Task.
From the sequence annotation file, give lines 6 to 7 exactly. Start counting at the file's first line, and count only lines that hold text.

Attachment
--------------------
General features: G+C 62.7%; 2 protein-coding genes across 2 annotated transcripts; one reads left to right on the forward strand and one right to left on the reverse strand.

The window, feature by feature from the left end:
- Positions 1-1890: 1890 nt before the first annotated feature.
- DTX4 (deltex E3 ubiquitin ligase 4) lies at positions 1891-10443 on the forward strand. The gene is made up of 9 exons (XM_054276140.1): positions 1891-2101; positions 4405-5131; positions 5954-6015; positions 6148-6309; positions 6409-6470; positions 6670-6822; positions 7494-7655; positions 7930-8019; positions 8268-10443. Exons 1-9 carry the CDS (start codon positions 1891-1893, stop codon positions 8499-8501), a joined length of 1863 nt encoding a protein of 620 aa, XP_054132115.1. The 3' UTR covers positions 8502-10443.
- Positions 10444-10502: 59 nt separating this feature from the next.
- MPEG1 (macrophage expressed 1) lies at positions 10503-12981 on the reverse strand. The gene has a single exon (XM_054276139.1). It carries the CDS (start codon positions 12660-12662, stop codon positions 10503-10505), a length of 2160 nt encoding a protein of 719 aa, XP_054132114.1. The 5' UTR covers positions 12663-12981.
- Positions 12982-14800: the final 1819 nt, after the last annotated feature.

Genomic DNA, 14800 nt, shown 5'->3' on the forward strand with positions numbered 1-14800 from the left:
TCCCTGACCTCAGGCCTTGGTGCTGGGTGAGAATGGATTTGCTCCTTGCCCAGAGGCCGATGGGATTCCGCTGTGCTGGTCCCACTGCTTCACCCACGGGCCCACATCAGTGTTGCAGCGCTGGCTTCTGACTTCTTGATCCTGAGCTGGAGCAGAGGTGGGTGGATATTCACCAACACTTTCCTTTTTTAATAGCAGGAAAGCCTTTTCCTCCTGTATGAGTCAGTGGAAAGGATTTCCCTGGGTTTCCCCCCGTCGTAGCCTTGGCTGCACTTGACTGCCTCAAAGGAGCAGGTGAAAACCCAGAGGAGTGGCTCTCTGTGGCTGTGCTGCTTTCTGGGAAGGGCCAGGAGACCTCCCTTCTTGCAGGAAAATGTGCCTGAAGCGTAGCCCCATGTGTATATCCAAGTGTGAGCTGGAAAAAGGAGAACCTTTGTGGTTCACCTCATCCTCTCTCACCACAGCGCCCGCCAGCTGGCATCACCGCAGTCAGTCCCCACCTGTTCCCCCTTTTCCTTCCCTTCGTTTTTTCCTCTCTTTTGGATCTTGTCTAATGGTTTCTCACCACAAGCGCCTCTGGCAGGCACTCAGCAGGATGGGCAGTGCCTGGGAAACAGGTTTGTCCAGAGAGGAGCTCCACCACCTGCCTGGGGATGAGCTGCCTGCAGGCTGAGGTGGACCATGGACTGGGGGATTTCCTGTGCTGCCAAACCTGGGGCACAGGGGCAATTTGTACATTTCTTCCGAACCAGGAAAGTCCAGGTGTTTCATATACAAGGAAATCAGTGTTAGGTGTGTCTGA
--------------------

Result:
- MPEG1 (macrophage expressed 1) lies at positions 10503-12981 on the reverse strand. The gene has a single exon (XM_054276139.1). It carries the CDS (start codon positions 12660-12662, stop codon positions 10503-10505), a length of 2160 nt encoding a protein of 719 aa, XP_054132114.1. The 5' UTR covers positions 12663-12981.
- Positions 12982-14800: the final 1819 nt, after the last annotated feature.